An education programme for at-risk youth is entering its second year with a new student advocate.

The Eastern Southland Student Engagement Service, which is based in Gore, is designed to provide early intervention for pupils and families before suspension from school becomes necessary, and to speed up the process of getting pupils back into school if they have been excluded.

Representatives from Eastern Southland schools, Hokonui Rūnanga, REAP and the Community Networking Trust have driven the development of the project, which gained funding from the Trusts Community Foundation on the recommendation of the Mataura Licensing Trust.

The organisation has started the new year with new student advocate Shontelle Dixon at the helm. About 20 pupils are involved in the project at any one time, says Ms Dixon.

Pupils participating this term came from Gore High School, Menzies College, St Peters College and Blue Mountain College, she says.

The first step in achieving success for pupils is to keep them in school. Keeping pupils at school and engaged is important because they need to develop skills to set them up for job options in later life, says Ms Dixon.

“Every Child deserves the right to succeed.” Achieving success is different for each pupil, she says. “They are all individuals at the end of the day.” One of the advantages of the advocacy role is being able to view pupils lives holistically, she says.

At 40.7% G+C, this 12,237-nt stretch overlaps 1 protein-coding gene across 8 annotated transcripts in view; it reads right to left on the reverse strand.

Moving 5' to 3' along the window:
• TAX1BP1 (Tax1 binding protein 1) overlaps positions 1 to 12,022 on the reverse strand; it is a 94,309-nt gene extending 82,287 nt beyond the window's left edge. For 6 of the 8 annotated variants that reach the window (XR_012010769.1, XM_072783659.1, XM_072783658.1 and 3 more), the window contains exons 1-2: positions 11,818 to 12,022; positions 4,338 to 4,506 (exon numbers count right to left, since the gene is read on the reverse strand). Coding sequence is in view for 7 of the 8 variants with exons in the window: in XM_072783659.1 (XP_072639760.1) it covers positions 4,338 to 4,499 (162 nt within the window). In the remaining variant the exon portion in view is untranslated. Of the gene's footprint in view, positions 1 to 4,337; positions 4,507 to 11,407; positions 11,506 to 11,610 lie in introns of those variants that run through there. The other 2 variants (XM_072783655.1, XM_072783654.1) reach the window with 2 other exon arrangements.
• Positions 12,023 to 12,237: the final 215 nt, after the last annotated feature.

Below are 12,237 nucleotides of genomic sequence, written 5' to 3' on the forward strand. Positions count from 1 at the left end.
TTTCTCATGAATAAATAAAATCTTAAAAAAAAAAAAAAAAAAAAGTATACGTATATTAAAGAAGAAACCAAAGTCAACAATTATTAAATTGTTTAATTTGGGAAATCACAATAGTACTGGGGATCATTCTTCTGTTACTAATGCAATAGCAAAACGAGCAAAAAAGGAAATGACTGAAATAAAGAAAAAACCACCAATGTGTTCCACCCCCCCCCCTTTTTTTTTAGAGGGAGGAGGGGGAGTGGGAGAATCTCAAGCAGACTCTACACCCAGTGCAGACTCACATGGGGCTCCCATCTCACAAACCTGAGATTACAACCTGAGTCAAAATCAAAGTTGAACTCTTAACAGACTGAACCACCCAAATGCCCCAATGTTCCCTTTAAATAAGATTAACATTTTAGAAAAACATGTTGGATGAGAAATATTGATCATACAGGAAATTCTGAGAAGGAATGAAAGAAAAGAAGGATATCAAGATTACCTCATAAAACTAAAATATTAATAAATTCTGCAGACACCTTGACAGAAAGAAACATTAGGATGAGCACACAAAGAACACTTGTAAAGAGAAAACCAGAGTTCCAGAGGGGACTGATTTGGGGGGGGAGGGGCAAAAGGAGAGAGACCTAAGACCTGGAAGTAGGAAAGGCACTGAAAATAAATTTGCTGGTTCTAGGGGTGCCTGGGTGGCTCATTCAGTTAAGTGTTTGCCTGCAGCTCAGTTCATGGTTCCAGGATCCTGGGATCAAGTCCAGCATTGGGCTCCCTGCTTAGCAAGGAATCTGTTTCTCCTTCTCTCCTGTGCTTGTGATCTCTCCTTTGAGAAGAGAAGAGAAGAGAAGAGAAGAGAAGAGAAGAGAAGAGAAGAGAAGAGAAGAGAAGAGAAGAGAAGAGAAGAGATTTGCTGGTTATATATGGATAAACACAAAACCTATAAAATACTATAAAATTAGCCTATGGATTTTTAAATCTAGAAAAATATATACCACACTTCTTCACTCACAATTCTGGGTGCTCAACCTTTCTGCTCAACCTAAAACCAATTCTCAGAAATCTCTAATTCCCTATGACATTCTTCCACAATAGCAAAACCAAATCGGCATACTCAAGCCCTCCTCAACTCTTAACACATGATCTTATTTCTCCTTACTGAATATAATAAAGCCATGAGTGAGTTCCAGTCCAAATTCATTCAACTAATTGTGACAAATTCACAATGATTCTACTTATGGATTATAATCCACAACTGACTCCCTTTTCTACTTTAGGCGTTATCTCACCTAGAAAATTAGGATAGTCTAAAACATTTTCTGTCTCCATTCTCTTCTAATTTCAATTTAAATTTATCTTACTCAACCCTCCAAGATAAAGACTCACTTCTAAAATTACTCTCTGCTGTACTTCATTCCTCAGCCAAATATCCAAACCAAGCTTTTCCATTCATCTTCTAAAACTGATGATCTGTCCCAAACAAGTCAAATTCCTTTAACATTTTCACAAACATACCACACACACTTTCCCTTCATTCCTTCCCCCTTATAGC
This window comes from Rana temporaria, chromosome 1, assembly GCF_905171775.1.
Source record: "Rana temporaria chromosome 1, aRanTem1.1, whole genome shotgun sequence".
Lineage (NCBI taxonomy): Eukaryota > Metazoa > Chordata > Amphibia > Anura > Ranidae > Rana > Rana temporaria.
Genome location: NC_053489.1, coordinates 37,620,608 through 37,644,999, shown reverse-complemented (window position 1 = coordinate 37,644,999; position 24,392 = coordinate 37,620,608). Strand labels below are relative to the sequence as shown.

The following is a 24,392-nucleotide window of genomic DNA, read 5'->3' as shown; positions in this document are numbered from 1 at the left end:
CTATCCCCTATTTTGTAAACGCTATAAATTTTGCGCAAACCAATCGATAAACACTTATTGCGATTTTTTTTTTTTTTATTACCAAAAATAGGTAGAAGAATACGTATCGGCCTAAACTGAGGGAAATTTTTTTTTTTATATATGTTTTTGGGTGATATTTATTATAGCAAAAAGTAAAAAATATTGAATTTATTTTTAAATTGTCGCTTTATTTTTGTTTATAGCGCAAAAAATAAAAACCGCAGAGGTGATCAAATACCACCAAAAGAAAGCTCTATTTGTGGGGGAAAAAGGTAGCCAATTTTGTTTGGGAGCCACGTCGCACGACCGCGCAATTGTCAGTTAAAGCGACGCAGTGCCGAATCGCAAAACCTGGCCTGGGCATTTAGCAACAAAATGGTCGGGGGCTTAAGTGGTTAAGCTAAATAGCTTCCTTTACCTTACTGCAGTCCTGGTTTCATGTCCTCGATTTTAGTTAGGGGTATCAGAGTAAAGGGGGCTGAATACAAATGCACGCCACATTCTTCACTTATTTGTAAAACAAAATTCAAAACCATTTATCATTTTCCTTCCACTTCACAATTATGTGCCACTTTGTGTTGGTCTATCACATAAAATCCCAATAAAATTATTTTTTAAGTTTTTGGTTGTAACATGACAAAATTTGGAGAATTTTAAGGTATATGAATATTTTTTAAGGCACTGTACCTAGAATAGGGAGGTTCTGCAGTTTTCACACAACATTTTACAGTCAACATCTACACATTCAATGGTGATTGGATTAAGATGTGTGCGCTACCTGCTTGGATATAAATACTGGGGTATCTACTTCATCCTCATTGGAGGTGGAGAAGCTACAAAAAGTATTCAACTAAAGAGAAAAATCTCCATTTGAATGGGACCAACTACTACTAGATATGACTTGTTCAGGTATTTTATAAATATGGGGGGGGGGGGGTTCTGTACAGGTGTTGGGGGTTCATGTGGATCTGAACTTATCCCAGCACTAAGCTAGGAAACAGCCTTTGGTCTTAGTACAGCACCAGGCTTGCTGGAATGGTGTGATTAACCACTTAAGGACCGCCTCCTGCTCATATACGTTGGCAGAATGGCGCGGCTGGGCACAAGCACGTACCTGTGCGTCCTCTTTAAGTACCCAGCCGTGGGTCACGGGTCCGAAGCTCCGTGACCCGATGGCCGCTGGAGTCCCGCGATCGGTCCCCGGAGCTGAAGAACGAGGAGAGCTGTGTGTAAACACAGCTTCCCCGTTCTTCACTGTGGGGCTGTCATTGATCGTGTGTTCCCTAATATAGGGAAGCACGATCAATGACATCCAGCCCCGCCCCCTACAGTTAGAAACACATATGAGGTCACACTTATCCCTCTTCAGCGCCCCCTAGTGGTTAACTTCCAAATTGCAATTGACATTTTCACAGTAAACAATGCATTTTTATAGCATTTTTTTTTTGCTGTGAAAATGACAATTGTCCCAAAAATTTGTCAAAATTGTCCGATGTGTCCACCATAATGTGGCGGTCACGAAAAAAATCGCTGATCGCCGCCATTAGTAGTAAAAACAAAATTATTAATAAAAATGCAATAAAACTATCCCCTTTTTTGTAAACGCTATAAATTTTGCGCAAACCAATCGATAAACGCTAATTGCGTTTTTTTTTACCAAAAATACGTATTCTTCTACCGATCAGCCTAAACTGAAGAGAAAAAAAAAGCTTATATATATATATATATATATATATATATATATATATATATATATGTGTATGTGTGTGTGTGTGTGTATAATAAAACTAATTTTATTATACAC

An emphasis is put on building relationships and trust with the pupils. There is also a need to identify barriers that prevent pupils from achieving success or attending school regularly, she says. “It could be something as simple as they don’t have a school uniform.” Working with pupils to find the best services is a necessary part of the job, she says. The start of the school year is a time of settling in for pupils. It is important for them to find their way in the school, as just being in school could be a bit chaotic. She spends a day each week at each school, meaning there was regular contact with pupils, Ms Dixon says.

“It’s a regular thing for the kids as well – I’m here for them”. The schools refer pupils to the service. Being able to make a difference in pupils life’s is satisfying, she says.

Programme manager Ivan Hodgetts says the programme is functioning well. He described Ms Dixon’s taking over from Bob Gammelin, who was first in the role, as being quite seamless. Social services, schools and the wider community have been welcoming to Ms Dixon, making the transition easier, he says.

Story written by Margaret Phillips – The Ensign Gore.